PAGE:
Ashamed to Be an American

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Mordecai Schreiber

The United States is my adoptive country. The United States gave me everything. I came here by myself at age twenty with ten dollars in my pocket. I worked hard, I studied hard, I got a graduate degree, I became a rabbi and a scholar, I built a highly successful business, I authored over sixty books (check on amazon under my name and under my pen name, Morry Sofer). I am happily retired in south Florida. America has been very good to me.

Politically, I am an independent, although I vote Democrat much more often than Republican. Politically, I am more interested in helping others than myself, because, as should be clear, I have done quite well for myself but there are many who need help. Having lived in the U.S. for over fifty years, I have always believed that what this country is all about is helping others.

I no longer do.

Politically, this year has been a political nightmare. I am ashamed of the sitting President, but I am even more ashamed of the ruling party. I agree with those who maintain that the President is incompetent. He cannot help making one mistake after another, because nothing qualifies him to be president. But many Republican leaders arecompetent, and yet—unless I am missing something—they seem to work against rather than for the American people.

Examples:

• The U.S. is the only industrial country in the developed world which allows universal possession of all types of weapons and has record numbers of Americans killing Americans, yet denies universal healthcare to its citizens, and lets the pharmaceutical companies rob the public blind.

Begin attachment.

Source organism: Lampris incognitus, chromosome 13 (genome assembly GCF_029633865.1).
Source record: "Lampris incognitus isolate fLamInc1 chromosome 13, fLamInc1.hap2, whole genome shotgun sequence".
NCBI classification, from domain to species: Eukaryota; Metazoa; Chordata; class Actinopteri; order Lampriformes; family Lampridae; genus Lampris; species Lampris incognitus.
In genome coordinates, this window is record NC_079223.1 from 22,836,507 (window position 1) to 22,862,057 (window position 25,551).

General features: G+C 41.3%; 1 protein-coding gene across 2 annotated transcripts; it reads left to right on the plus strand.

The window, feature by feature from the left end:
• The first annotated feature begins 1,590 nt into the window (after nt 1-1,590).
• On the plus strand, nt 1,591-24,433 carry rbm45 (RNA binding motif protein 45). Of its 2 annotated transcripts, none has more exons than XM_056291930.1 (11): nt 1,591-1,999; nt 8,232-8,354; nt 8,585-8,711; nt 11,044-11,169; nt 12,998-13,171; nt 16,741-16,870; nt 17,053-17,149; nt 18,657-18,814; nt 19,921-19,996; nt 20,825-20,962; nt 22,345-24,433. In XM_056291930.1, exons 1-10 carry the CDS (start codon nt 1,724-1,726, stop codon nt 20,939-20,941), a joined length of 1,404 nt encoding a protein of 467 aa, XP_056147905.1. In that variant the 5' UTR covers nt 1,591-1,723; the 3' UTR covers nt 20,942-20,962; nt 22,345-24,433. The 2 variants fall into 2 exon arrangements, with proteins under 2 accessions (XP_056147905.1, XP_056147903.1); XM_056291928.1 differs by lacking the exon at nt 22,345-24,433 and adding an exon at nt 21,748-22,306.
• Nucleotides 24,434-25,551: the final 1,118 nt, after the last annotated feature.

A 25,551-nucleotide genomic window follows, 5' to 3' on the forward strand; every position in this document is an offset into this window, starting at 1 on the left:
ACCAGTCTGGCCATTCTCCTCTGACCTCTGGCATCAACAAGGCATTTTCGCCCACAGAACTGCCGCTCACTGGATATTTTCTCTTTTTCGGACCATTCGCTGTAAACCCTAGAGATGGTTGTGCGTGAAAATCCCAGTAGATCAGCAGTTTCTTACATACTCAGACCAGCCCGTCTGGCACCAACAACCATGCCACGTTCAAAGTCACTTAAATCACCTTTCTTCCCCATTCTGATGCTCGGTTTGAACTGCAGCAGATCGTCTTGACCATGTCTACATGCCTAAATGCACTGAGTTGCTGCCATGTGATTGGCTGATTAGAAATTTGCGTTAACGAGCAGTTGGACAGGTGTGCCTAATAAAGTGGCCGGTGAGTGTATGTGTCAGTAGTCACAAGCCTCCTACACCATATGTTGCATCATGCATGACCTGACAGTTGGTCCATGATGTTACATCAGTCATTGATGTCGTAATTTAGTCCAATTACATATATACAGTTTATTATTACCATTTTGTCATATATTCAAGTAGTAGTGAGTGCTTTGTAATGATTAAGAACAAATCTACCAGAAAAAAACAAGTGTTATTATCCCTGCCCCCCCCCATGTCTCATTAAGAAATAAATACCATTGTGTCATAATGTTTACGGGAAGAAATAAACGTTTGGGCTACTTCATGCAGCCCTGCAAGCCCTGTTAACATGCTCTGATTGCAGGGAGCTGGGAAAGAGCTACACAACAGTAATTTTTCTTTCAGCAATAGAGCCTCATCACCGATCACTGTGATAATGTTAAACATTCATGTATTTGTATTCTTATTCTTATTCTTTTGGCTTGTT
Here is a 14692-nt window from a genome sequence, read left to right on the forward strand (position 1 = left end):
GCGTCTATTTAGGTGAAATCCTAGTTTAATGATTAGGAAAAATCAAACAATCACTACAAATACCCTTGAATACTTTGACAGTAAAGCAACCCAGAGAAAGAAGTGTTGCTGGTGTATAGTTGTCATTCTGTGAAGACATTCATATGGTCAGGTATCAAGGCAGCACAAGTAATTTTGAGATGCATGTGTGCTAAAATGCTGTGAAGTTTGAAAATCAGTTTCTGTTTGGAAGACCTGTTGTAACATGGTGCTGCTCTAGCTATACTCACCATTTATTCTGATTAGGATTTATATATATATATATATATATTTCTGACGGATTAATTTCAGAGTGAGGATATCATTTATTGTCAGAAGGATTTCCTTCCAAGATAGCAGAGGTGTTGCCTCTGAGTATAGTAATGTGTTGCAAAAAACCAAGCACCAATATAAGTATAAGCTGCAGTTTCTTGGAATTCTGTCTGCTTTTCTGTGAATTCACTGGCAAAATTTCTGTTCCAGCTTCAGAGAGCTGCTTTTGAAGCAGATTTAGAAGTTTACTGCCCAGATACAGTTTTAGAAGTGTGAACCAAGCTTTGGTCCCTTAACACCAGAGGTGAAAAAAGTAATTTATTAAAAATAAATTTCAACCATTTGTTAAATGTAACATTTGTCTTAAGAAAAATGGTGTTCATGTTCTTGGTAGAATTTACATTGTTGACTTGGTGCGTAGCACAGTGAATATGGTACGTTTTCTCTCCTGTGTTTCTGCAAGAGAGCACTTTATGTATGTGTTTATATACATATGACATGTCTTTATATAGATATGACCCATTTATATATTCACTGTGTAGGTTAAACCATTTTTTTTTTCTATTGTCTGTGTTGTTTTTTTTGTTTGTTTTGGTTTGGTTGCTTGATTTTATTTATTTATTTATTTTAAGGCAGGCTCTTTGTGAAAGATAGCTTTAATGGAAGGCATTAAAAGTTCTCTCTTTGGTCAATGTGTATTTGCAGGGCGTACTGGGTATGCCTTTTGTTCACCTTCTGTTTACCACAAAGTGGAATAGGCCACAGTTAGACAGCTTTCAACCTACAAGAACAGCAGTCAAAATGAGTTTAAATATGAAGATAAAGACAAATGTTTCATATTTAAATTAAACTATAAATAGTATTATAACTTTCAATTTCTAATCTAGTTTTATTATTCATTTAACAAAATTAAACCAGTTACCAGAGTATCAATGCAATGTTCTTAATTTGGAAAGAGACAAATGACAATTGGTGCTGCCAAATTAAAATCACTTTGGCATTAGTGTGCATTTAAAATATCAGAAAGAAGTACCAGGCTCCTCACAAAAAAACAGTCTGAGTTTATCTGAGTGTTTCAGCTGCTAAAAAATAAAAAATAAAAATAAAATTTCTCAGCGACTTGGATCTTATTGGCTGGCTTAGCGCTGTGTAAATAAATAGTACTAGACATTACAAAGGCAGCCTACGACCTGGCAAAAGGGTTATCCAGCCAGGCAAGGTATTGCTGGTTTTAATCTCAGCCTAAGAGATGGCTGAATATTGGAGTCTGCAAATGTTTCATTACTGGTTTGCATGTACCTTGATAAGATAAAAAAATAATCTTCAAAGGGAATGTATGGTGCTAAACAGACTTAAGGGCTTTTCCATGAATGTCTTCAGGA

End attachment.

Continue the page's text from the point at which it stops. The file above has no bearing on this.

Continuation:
• The U.S. back in the days of President Lyndon Johnson declared a “War on Poverty,” yet today the gap between the haves and have nots keep growing by the day.

• The U.S. has a long history of tragic political blunders in foreign policy, from the tragic Vietnam War to the recent Iraq War. Yet, there seems to be no learning curve, and the present handling of foreign policy is not only “business as usual,” but verging on inviting a nuclear holocaust.

I could go on and on.

The reason I am politically an independent is because I don’t feel that either party has stepped up to the plate to help those who need help. But things have never been nearly so bad as they are under the present ruling party, which controls the entire political system, yet in every possible way seems to do everything possible to rob America of its moral and social greatness.

As an immigrant, I have always been telling people here and abroad that the United States is “humankind’s second chance.” People from all over the world come here and can reach the top. A poor boy from Jamaica named Colin Powell became the chief of the Joint Chiefs of Staff. A Jewish girl from Europe named Madeleine Albright became secretary of state. There is no other country in the world, past or present that can make the same claim. This is what made America great.

As an optimist by nature, I still believe in the America I love. But right now I am ashamed to be an American.

The author is a rabbi and author of sixty books

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